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Time to step up to the climate crisis

Time to step up to the climate crisis | Insurance Business

Time to step up to the climate crisis

The Prime Minister dismissed them as ‘uncooperative crusties’.  The appearance of a number of high-profile celebrities was portrayed as ‘woke washing’.  The apparent hypocrisy of one person who drove to the event in her diesel car was noted.  Getting to the other side of Bank station for the workers of EC3 became a tad inconvenient. 

But despite all this, one thing did become clear from the recent Extinction Rebellion protests. Notwithstanding the thoughts of certain residents of Pennsylvania Avenue, the debate around climate change is no longer about if there is a crisis to confront, it is about how. And as the world progresses its thinking on this crucial question for all our futures, there is a vital and pivotal role for the insurance industry to play in these discussions.

We will be pivotal because we touch the necessary response at so many levels. Insurance businesses themselves need to build the potential for an increase in extreme weather events into their own risk management plans. We need to work with clients to ensure that they are similarly building adequate resilience into their operations – buildings more resistant to flood damage, better designs to resist wind damage and the like. And we need to ensure that good behaviour in this regard is rewarded with reduced premiums and advantageous coverage. As major investors in the economy, insurers need to ensure they incentivise the development and adoption of sustainable investment products. As intermediaries we need to ensure that our clients’ climate change preferences are reflected in any advice that we give them. 

And then there is the need to determine how we deal with existing customers in the fossil fuel industries. Already, over the last couple of years, we have seen carriers such as AIG, Lloyd’s, Munich Re, Swiss Re and QBE – not insignificant players – announce their intention to withdraw from thermal coal and other mining markets. Announcing his firm’s new approach, QBE CEO Pat Regan, said: “Consistent with the scientific reports of the Intergovernmental Panel on Climate Change, we recognise that a failure to rapidly decarbonise our economies will lead to increasingly volatile and severe weather-related events. This new energy policy is consistent with that plan and confirms our intention to phase out all direct insurance services for thermal coal customers by 2030, at the latest.”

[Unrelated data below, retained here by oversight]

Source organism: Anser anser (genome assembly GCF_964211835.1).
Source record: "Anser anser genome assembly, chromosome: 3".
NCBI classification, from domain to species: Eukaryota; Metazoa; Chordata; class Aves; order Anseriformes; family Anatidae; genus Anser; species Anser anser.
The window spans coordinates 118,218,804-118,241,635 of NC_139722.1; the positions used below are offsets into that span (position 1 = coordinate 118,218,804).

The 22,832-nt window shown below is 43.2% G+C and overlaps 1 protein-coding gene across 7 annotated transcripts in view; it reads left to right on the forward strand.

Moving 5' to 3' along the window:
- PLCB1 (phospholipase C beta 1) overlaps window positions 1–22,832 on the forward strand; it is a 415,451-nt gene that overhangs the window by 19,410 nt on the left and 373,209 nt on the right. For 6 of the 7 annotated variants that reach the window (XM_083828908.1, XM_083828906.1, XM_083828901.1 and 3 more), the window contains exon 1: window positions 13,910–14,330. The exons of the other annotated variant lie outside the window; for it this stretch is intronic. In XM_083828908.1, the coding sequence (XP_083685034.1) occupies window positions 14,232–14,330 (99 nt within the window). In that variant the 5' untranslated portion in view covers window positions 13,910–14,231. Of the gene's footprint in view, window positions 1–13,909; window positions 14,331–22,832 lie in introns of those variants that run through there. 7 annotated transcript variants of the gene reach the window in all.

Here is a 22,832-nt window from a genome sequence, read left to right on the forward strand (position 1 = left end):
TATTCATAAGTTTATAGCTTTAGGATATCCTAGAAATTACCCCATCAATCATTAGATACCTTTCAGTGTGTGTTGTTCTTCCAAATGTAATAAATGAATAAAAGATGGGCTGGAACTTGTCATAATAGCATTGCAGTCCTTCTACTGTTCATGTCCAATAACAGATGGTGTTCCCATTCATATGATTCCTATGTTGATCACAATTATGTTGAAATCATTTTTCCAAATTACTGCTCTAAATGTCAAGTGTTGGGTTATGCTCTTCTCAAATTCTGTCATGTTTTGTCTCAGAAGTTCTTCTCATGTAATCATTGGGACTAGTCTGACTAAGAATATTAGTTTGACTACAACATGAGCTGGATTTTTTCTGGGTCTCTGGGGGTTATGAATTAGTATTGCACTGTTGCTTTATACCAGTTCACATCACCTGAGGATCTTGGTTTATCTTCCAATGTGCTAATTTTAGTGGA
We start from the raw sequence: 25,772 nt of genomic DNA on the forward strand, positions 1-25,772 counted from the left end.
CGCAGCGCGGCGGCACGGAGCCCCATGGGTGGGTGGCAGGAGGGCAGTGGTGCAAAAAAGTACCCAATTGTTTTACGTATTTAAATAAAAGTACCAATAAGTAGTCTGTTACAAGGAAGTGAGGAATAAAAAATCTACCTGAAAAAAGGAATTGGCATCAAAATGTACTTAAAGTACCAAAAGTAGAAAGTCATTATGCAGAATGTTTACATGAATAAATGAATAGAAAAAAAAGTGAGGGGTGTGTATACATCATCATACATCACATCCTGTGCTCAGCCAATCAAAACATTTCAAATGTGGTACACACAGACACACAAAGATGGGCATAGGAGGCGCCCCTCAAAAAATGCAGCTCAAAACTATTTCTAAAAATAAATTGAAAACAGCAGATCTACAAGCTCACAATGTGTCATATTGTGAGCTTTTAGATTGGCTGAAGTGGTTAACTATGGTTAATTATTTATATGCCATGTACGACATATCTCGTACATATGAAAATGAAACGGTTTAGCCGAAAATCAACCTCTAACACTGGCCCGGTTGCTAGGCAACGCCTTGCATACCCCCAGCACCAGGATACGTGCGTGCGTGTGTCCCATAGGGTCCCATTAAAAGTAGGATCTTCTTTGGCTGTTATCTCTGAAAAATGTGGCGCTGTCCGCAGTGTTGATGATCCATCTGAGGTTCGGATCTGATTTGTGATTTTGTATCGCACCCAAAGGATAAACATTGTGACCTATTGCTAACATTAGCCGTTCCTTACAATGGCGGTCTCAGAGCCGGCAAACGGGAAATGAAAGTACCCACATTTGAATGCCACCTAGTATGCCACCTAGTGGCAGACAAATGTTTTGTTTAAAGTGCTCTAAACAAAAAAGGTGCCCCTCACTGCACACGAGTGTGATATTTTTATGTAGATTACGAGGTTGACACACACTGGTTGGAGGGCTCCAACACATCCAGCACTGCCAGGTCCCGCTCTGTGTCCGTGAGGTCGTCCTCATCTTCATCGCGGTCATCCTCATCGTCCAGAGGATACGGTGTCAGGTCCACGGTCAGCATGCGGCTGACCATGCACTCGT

While we must continue to treat existing customers fairly, we also need to recognise when they are part of a legacy industry.

As the former Chairman of Willis, Joe Plumeri used to say that insurance is the DNA of capitalism. And as our capitalist societies and economies seek to adapt to the challenge of climate change, insurance needs to be the DNA of how that process develops as well. 

Even if we didn’t get that argument for ourselves, our various regulators stand ready to make sure the point hits home. At the trans-national level, the European Insurance and Occupational Pensions Authority (EIOPA) launched its sustainable finance action plan in June 2018. This pulls out some of the points I have touched on above – that insurance firms and intermediaries need to be managing and mitigating Environment, Social and Governance (ESG) risks; that we need to take account of client preference; and that insurers need to have a sustainable approach to their investment strategies.

And then, this month, our own Financial Conduct Authority (FCA) published a feedback statement on climate change and green finance. In this it announced possible new rules to improve climate-related disclosures by firms; rule changes requiring Independent Governance Committees to oversee firms’ ESG policies; and its expectations around consumers’ access to green financial products. It also confirmed its continuing commitment to the Climate Financial Risk Forum which it founded jointly with PRA earlier this year.

Movements such as Extinction Rebellion the Green New Deal, co-sponsored by Alexandria Ocasio-Cortez, have put the challenge of the climate crisis squarely at the forefront of political debate. That, in turn, has driven focus on the crucial role that insurance in particular can play in identifying and mitigating climate risk and in designing products that incentivise the right behaviour. Once again, our industry is at the heart of solving society’s biggest problems. Aren’t they lucky we are here?